Is this recording of Dvorák's Ninth (aka, "From the New World") by István Kertész and the London Symphony the greatest ever made? How could it be? Virtually every conductor who ever held a baton has made a recording of the work and the honor roll of great recordings is long and distinguished, starting with the Czechs -- Talich, Ancerl, and Kubelík -- moving through the Hungarians -- Reiner, Szell, and Solti -- on into the Italians, Toscanini, Giulini, and Abbado -- the Austrians -- Karajan and Böhm -- the English -- Colin Davis -- and even the Russian -- Kondrashin. And yet, so eternally fresh and endlessly moving is Dvorák's Ninth that one can easily imagine great recordings of it stretching out into aural infinity.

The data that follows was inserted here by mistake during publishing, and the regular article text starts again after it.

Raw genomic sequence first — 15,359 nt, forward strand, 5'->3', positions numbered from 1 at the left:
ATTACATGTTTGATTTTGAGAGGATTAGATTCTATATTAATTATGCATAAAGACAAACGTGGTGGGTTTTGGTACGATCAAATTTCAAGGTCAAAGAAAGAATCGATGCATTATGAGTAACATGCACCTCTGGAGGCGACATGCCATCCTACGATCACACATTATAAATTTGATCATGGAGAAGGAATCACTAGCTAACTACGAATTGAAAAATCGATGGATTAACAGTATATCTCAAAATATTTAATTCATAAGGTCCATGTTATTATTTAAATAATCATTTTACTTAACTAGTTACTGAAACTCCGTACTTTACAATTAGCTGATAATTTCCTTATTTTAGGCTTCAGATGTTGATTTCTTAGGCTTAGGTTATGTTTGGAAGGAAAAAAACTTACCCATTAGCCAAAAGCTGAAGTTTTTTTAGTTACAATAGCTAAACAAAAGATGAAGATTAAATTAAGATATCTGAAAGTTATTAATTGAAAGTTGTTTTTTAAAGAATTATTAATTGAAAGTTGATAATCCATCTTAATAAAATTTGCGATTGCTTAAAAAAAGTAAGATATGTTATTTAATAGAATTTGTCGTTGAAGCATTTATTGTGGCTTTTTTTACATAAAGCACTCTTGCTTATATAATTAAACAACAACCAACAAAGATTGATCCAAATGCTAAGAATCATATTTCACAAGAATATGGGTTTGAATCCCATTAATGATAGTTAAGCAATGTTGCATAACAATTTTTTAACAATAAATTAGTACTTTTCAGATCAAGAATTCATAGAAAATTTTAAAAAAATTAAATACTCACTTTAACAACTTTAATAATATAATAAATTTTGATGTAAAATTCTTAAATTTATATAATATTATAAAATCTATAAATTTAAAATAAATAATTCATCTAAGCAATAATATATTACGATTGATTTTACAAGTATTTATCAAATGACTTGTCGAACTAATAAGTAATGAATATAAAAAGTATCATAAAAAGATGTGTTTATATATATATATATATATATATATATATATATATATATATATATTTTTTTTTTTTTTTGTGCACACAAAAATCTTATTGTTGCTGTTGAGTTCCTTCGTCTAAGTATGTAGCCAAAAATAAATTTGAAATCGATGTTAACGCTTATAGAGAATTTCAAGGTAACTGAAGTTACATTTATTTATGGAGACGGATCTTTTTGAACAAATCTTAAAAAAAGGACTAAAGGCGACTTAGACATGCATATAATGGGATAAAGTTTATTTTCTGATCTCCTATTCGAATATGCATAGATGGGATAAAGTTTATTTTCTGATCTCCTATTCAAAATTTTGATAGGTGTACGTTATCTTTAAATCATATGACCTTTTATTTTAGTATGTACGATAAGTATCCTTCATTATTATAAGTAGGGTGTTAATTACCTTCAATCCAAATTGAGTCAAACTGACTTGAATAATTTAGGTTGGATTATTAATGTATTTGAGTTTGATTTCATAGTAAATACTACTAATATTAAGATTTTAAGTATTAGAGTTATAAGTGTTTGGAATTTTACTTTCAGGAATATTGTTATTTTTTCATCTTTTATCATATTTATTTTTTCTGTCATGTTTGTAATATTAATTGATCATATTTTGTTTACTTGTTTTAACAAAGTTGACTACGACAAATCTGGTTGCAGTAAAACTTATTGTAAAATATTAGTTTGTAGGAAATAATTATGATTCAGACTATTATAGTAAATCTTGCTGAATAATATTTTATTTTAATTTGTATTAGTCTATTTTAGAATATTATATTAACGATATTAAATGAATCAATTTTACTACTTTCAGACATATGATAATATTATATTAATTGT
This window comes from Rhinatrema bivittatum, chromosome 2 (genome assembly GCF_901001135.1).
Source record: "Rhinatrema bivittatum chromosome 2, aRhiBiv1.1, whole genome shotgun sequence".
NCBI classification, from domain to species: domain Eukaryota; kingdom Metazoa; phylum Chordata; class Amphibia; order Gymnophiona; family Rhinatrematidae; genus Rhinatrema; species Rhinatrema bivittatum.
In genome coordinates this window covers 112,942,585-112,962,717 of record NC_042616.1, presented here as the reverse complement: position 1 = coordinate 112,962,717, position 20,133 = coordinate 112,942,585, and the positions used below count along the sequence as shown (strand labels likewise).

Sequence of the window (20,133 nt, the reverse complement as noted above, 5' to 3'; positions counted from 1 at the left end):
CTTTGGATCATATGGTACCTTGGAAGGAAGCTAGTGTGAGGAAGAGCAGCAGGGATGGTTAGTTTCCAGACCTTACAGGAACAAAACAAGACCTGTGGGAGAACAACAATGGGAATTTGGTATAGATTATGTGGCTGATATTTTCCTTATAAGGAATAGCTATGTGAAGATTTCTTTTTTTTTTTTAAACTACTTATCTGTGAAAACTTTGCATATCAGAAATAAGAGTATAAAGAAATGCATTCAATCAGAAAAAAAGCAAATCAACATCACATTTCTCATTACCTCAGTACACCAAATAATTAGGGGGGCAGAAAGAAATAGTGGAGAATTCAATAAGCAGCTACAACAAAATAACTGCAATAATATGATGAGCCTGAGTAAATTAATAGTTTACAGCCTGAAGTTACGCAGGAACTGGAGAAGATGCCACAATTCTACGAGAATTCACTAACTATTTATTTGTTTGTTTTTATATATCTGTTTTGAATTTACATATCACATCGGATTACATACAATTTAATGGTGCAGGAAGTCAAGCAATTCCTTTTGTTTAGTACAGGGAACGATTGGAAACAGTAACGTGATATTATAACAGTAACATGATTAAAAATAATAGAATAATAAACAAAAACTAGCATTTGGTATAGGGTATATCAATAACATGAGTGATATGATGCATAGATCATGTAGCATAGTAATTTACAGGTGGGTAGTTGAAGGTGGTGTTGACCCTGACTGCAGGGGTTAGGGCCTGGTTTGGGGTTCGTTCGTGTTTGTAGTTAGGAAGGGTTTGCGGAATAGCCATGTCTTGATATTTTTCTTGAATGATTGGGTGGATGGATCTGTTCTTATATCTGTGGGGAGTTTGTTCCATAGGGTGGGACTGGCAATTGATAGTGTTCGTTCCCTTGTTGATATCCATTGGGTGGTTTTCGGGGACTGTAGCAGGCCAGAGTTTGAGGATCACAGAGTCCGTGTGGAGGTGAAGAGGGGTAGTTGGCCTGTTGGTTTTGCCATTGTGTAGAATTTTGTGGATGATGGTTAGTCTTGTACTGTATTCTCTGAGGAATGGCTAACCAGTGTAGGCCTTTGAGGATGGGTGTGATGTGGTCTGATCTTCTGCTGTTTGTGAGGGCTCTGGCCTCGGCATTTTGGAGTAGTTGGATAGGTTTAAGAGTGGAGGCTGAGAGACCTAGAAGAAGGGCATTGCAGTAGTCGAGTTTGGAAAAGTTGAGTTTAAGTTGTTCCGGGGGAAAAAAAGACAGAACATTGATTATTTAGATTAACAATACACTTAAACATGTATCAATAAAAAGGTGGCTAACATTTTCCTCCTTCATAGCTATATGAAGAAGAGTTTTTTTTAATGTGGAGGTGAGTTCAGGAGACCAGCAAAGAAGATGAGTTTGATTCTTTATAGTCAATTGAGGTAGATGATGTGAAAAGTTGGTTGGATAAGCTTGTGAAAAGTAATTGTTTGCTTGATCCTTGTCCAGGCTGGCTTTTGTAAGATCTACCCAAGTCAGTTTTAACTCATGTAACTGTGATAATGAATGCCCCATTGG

And while this may or may not be the greatest recording of the work ever made, it is certainly among the greatest. István Kertész, the Hungarian conductor who died tragically young, made recordings of Kodály, Brahms, and Dvorák for Decca in the '60s and '70s that were highly prized in their time. This coupling of Kertész's 1968 Ninth with his 1962 Eighth were surely among the highlights of his slender discography. Like the works themselves, they are eternally fresh -- listen to the power of the Ninth's tuttis or the lyricism of the Eighth's themes -- and endlessly moving -- listen to the tenderness of the Ninth's Largo or the exhilaration of the Eighth's finale. And like Kertész's other recordings, they have an energy and a buoyancy that few other performances could match. The London Symphony's playing is bright, warm, colorful, and supremely virtuosic and Decca's stereo sound is deep, detailed, and just about real. Anyone who loves the work -- and that list should include just about everybody -- will enjoy this recording.